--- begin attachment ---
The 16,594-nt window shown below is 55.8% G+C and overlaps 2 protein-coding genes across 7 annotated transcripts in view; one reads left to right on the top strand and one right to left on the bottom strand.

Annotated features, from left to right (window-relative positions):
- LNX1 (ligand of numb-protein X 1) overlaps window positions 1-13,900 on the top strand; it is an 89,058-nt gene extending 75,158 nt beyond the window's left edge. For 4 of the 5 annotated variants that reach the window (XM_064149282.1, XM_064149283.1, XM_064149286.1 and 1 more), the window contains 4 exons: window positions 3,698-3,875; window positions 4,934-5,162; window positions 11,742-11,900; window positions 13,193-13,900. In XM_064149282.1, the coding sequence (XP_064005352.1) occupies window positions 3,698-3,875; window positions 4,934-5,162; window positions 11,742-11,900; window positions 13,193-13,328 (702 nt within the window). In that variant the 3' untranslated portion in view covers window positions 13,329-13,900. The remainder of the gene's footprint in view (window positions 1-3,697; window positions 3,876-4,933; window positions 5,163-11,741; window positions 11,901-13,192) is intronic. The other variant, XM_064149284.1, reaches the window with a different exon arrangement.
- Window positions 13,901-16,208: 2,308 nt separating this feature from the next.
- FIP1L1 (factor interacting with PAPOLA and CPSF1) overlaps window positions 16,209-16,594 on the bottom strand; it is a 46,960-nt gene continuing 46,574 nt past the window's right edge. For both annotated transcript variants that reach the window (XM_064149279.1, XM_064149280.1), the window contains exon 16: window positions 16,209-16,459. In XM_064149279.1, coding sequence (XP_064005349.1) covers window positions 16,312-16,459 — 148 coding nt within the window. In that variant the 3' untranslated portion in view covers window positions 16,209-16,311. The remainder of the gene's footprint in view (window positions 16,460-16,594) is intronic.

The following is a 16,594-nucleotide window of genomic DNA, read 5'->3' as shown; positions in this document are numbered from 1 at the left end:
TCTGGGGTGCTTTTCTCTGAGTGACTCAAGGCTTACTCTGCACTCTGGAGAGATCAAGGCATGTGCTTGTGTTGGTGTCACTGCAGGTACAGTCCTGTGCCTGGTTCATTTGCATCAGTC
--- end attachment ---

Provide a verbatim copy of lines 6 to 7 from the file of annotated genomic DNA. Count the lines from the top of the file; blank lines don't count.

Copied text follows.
The following is a 16,594-nucleotide window of genomic DNA, read 5'->3' as shown; positions in this document are numbered from 1 at the left end:
TCTGGGGTGCTTTTCTCTGAGTGACTCAAGGCTTACTCTGCACTCTGGAGAGATCAAGGCATGTGCTTGTGTTGGTGTCACTGCAGGTACAGTCCTGTGCCTGGTTCATTTGCATCAGTC